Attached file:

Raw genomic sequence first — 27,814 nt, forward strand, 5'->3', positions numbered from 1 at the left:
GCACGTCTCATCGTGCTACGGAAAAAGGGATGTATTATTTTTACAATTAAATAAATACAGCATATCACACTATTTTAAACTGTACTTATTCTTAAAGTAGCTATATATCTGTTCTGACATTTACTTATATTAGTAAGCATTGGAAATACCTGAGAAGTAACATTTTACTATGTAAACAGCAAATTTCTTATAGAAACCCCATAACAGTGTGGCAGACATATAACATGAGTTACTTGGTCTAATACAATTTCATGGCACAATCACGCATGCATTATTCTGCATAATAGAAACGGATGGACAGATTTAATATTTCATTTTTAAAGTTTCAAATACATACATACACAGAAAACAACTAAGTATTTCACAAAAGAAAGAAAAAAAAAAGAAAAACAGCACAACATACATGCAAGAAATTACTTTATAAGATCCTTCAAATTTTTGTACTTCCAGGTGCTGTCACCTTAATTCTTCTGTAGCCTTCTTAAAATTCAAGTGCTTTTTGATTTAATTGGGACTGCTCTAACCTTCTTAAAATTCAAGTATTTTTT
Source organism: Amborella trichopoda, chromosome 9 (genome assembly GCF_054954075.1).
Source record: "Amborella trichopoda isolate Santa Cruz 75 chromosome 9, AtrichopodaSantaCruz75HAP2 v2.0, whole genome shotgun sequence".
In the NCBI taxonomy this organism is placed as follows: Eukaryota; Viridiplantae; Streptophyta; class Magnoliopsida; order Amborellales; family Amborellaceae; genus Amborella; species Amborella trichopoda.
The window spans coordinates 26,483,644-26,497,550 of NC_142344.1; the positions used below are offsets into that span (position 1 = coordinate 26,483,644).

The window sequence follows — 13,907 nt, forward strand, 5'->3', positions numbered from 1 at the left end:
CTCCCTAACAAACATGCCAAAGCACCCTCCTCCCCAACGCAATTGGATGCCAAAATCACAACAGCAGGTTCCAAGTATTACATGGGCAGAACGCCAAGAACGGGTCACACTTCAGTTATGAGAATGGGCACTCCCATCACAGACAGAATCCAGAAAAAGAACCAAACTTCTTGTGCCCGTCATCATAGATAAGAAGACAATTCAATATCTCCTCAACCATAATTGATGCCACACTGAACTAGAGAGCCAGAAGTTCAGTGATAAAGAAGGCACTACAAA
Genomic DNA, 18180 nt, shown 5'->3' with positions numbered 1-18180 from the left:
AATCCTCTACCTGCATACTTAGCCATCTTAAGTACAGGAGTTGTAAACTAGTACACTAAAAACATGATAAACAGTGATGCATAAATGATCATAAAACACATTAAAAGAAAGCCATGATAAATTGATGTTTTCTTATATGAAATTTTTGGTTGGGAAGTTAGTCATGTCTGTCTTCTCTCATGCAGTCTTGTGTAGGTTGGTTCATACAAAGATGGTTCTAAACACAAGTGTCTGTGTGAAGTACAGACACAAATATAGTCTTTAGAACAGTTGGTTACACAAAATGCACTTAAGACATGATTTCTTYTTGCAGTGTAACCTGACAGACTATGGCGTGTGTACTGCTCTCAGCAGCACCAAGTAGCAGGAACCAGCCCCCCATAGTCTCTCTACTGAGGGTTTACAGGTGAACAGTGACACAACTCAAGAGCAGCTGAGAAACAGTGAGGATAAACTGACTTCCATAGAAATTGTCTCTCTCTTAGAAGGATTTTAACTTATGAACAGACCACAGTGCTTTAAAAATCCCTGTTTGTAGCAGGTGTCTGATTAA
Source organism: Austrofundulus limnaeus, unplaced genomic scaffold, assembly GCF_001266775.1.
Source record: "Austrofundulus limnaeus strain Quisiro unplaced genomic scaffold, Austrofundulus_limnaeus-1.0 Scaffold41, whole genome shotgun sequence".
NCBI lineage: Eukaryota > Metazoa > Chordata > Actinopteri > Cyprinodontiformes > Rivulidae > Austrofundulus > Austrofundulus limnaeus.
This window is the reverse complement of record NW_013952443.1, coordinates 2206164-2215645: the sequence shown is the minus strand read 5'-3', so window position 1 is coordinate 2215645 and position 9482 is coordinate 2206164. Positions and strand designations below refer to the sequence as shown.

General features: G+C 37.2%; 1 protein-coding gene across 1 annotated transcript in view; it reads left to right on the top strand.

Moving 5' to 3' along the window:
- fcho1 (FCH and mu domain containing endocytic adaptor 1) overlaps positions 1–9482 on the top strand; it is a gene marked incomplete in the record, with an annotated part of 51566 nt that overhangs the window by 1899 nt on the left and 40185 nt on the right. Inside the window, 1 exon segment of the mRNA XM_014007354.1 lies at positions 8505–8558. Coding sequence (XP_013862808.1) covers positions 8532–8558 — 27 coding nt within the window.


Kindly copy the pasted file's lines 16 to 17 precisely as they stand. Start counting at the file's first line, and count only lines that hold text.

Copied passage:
Moving 5' to 3' along the window:
- fcho1 (FCH and mu domain containing endocytic adaptor 1) overlaps positions 1–9482 on the top strand; it is a gene marked incomplete in the record, with an annotated part of 51566 nt that overhangs the window by 1899 nt on the left and 40185 nt on the right. Inside the window, 1 exon segment of the mRNA XM_014007354.1 lies at positions 8505–8558. Coding sequence (XP_013862808.1) covers positions 8532–8558 — 27 coding nt within the window.